The Cleveland Museum of Natural History introduced a new Wade Oval entrance in 2022 as part of its $150 million transformation project. Photographs by Eric Eakin

The new Visitor Hall exhibit spaces showcase returning icons like Happy in a whole new light.

By Cynthia Schuster Eakin
For more than a hundred years, the Cleveland Museum of Natural History has inspired a passion for science and nature. Its current transformation and expansion will allow for more visitors than ever before.
The museum recently unveiled its’ new Visitor Hall, a dramatic 14,650-square-foot space with ceilings that soar to 21 feet and specimens placed along a timeline that reflects milestones in the history of the universe.
The Cleveland Museum of Natural History opened part of its transformed campus in 2022, introducing a new Wade Oval Entrance, modernized Education Wing and updated galleries. This opening is the latest milestone in the museum’s $150 million project.
“The museum has always been a valuable resource to our city, our region and the world,” Sonia Winner, Cleveland Museum of Natural History President and CEO said. “We are excited to celebrate the return of our museum’s most beloved specimens in a community space that is free to all visitors. This is an exciting milestone in our transformation that has been in the making for 20 years. We now have a little more than a year until we unveil the museum’s new wings and the completely reimagined exhibits that will put our guests at the center of the experience. The best is yet to come!”
Winner noted that the Cleveland Museum of Natural History ranks among the top 10 natural history museums in the United States in terms of endowment, size of collection and attendance. She said that it welcomes 100,000 visitors a year and 70,000 students. “This museum reflects the story of life, with all of its beauty and fragility. This new space will allow us to reach out to even more young people,” she said.
Winner is spearheading a complete reimagining of the museum’s campus and exhibits in a way that highlights the interconnectedness of all life on Earth. Many of the museum’s returning icons are showcased in a new way.
The museum’s iconic sauropod, Haplocanthosaurusdelfsi, affectionately known as Happy, has been remounted by Research Casting International, a paleontological conservator in Ontario, Canada. Happy was originally mounted with its tail touching the floor, but now reflects recent research indicating that dinosaurs were more likely to hold their tails above ground. There is also a new showcase area for Lucy, the world-famous, 3.2-million-year-old partial fossil skeleton discovered in Ethiopia in 1974 by Dr. Donald Johanson, a former curator at the museum. The museum’s moon rock is on long-term loan from the National Aeronautics and Space Administration (NASA). Specimens from the Jeptha Homer Wade II Collection of Gems and Jewels, a historical collection of faceted gemstones from around the world, includes specimens such as a jade necklace, Mississippi River pearls, opals and colored diamonds. A dramatic window of butterflies reminds guests of the beauty of nature and the museum’s important invertebrate zoology collection.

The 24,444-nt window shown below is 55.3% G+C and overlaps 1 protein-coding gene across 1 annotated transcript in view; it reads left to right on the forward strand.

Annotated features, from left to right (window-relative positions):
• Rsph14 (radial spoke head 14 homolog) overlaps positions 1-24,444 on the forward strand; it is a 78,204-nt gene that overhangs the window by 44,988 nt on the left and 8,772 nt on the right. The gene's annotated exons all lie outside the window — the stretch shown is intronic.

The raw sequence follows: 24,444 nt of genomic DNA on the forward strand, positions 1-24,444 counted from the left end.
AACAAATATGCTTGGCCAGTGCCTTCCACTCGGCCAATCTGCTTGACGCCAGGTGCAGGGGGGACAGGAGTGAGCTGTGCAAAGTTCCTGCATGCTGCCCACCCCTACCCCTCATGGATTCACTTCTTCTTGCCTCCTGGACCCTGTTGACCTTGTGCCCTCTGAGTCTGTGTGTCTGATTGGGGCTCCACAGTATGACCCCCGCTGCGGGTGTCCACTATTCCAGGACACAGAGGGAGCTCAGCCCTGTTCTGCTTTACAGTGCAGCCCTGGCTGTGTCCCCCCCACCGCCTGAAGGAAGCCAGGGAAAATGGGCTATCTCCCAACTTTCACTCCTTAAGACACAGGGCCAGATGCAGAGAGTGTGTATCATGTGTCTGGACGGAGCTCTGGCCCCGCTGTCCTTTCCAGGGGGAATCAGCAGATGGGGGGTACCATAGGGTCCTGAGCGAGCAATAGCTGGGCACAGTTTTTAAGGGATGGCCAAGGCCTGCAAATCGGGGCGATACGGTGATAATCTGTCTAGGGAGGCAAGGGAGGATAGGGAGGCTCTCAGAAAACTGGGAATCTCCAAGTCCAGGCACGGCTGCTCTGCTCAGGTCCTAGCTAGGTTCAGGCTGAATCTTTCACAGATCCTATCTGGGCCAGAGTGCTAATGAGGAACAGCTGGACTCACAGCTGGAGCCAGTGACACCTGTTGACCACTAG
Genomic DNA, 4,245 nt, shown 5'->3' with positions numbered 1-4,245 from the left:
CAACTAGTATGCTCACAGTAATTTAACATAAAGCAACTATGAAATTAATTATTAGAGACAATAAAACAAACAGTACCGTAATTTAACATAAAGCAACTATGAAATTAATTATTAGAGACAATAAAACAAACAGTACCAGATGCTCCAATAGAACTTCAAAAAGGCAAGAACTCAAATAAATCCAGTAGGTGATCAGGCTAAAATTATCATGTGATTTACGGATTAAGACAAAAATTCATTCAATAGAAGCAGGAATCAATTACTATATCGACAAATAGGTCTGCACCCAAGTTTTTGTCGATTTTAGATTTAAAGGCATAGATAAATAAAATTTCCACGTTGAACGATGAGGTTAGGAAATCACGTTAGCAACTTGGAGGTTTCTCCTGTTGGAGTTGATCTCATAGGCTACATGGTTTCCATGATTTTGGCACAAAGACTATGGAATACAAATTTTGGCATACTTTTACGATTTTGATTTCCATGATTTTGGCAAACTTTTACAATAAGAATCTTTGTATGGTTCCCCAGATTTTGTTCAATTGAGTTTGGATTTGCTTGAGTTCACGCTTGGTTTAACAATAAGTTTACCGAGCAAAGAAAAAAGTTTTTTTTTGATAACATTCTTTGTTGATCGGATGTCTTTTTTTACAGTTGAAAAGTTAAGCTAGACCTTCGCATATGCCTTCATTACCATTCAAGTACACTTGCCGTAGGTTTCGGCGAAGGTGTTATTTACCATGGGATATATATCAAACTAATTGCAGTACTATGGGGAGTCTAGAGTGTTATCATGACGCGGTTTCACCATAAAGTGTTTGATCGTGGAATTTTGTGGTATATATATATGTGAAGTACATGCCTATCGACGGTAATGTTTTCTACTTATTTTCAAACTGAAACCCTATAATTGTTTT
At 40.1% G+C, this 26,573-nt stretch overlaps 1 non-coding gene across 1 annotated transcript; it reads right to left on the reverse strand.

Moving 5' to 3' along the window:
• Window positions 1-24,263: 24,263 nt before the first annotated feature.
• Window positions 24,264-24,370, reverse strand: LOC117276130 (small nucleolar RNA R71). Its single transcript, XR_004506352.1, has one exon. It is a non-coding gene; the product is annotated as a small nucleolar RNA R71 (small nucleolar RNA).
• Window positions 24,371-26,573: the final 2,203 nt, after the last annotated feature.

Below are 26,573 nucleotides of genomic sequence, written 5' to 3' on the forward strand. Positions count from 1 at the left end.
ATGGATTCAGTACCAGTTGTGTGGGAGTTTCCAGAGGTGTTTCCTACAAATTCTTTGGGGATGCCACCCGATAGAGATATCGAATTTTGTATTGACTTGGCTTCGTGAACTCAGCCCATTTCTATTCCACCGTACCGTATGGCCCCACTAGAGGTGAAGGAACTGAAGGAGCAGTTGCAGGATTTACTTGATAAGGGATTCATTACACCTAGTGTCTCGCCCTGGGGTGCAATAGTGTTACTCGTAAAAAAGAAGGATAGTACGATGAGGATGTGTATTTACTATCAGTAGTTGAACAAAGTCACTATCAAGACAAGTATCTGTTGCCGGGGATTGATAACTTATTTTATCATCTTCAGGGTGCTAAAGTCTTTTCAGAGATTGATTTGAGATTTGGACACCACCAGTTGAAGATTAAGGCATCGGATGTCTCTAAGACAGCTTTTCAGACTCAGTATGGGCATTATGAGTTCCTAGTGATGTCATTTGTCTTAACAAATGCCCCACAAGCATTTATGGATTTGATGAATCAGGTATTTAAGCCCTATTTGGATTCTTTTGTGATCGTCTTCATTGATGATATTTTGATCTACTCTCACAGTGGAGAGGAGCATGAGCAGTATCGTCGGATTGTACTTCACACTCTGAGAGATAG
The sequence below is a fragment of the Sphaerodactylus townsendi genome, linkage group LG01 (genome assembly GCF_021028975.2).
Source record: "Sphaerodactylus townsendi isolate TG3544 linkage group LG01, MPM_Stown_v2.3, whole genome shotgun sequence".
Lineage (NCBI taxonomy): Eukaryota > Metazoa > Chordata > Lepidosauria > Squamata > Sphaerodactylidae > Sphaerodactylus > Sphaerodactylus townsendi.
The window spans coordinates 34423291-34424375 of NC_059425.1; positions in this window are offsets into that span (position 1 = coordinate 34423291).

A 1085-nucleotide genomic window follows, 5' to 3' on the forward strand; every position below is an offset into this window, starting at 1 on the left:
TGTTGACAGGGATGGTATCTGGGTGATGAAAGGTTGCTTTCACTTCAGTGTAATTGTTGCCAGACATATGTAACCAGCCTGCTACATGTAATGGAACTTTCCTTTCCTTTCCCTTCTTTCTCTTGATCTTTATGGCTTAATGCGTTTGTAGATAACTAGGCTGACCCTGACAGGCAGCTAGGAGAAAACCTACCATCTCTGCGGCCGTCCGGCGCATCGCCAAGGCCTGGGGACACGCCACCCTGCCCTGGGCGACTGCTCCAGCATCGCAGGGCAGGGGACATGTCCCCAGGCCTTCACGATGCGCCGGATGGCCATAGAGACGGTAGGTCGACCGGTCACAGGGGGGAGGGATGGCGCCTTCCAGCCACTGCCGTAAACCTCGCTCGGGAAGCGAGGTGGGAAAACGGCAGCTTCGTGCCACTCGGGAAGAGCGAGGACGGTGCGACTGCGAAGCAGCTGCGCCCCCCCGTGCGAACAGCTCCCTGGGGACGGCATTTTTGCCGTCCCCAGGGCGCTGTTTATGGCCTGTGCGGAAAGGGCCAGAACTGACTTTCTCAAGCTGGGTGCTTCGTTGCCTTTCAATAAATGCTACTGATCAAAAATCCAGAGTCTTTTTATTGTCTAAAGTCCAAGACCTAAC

The redesigned exhibits were developed by Gallagher and Associates (G&A) in tandem with the museum’s curatorial, collections and educational teams. DLR Group and Panzica Construction worked on the transformation project.
Along with the opening of the Visitor Hall, the museum has announced the following programming premieres. “Flight of the Butterflies” follows the monarch butterfly on the Earth’s longest migration, a journey that spans a continent. “Titanosaur 3D” focuses on the magnificence of the largest animal to ever walk the Earth. “Eclipse Fever” is a new show that runs through Jan. 14. In this presentation, museum astronomers explore the geometry of eclipses and discuss the proper techniques for observing an eclipse in preparation for a total solar eclipse on Apr. 8, 2024. “Nesting: Images by Judith McMillan” explores birds’ nests as architecture. McMillan is an American artist and a board member of the Cleveland Museum of Natural History.
While general admission is included in all museum memberships, current reduced admission rates are $10 for adults, and $7 for seniors and youth ages three to 18. With the opening of the Visitor Hall, guests are no longer required to order tickets in advance. Every Sunday, residents of Cleveland and East Cleveland are invited to the museum free of charge as part of the Jack, Joseph and Morton Mandel Community Days. Proof of residency is required.
The reimagined spaces at the Cleveland Museum of Natural History are designed to accommodate the ultimate special event experience, with day and evening private event options for up to 400 guests.
A community gathering place, educational center and research institutions, the museum is a vital resource that serves Cleveland and the nation. Visit for more information. The Cleveland Museum of Natural History is at 1 Wade Oval in University Circle.